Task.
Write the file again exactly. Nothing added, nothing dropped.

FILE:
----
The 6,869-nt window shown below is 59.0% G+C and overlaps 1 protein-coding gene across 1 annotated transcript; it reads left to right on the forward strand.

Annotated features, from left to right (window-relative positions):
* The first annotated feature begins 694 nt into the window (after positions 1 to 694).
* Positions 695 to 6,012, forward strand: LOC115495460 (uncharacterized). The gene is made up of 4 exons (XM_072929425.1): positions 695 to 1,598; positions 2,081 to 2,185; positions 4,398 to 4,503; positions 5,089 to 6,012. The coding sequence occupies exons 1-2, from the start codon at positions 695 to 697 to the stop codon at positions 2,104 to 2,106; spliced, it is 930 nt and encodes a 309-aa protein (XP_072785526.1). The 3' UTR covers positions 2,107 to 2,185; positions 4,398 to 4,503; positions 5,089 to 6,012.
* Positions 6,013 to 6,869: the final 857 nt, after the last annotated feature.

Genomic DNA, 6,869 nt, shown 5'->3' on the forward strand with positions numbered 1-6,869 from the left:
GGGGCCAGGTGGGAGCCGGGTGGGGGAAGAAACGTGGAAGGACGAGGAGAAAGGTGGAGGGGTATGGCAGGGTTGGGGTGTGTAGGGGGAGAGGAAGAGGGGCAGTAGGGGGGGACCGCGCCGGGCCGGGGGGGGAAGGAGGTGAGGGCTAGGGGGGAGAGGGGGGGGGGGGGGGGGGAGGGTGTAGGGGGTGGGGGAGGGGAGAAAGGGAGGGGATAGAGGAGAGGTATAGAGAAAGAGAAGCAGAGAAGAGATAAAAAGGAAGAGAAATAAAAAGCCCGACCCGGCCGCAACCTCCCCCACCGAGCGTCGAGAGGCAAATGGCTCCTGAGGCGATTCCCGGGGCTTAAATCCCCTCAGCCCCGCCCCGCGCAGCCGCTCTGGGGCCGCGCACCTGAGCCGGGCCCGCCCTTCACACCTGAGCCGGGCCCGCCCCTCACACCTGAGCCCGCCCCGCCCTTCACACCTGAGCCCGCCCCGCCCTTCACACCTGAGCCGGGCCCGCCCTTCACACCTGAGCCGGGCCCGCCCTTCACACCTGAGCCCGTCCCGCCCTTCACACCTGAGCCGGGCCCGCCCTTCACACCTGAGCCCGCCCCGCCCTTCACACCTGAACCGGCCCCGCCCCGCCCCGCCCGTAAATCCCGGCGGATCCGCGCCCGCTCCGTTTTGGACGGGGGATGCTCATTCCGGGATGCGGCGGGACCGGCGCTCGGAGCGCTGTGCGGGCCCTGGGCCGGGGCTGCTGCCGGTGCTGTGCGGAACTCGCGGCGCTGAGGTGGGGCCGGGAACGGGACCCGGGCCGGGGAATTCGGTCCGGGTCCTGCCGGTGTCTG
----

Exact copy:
The 6,869-nt window shown below is 59.0% G+C and overlaps 1 protein-coding gene across 1 annotated transcript; it reads left to right on the forward strand.

Annotated features, from left to right (window-relative positions):
* The first annotated feature begins 694 nt into the window (after positions 1 to 694).
* Positions 695 to 6,012, forward strand: LOC115495460 (uncharacterized). The gene is made up of 4 exons (XM_072929425.1): positions 695 to 1,598; positions 2,081 to 2,185; positions 4,398 to 4,503; positions 5,089 to 6,012. The coding sequence occupies exons 1-2, from the start codon at positions 695 to 697 to the stop codon at positions 2,104 to 2,106; spliced, it is 930 nt and encodes a 309-aa protein (XP_072785526.1). The 3' UTR covers positions 2,107 to 2,185; positions 4,398 to 4,503; positions 5,089 to 6,012.
* Positions 6,013 to 6,869: the final 857 nt, after the last annotated feature.

Genomic DNA, 6,869 nt, shown 5'->3' on the forward strand with positions numbered 1-6,869 from the left:
GGGGCCAGGTGGGAGCCGGGTGGGGGAAGAAACGTGGAAGGACGAGGAGAAAGGTGGAGGGGTATGGCAGGGTTGGGGTGTGTAGGGGGAGAGGAAGAGGGGCAGTAGGGGGGGACCGCGCCGGGCCGGGGGGGGAAGGAGGTGAGGGCTAGGGGGGAGAGGGGGGGGGGGGGGGGGGAGGGTGTAGGGGGTGGGGGAGGGGAGAAAGGGAGGGGATAGAGGAGAGGTATAGAGAAAGAGAAGCAGAGAAGAGATAAAAAGGAAGAGAAATAAAAAGCCCGACCCGGCCGCAACCTCCCCCACCGAGCGTCGAGAGGCAAATGGCTCCTGAGGCGATTCCCGGGGCTTAAATCCCCTCAGCCCCGCCCCGCGCAGCCGCTCTGGGGCCGCGCACCTGAGCCGGGCCCGCCCTTCACACCTGAGCCGGGCCCGCCCCTCACACCTGAGCCCGCCCCGCCCTTCACACCTGAGCCCGCCCCGCCCTTCACACCTGAGCCGGGCCCGCCCTTCACACCTGAGCCGGGCCCGCCCTTCACACCTGAGCCCGTCCCGCCCTTCACACCTGAGCCGGGCCCGCCCTTCACACCTGAGCCCGCCCCGCCCTTCACACCTGAACCGGCCCCGCCCCGCCCCGCCCGTAAATCCCGGCGGATCCGCGCCCGCTCCGTTTTGGACGGGGGATGCTCATTCCGGGATGCGGCGGGACCGGCGCTCGGAGCGCTGTGCGGGCCCTGGGCCGGGGCTGCTGCCGGTGCTGTGCGGAACTCGCGGCGCTGAGGTGGGGCCGGGAACGGGACCCGGGCCGGGGAATTCGGTCCGGGTCCTGCCGGTGTCTG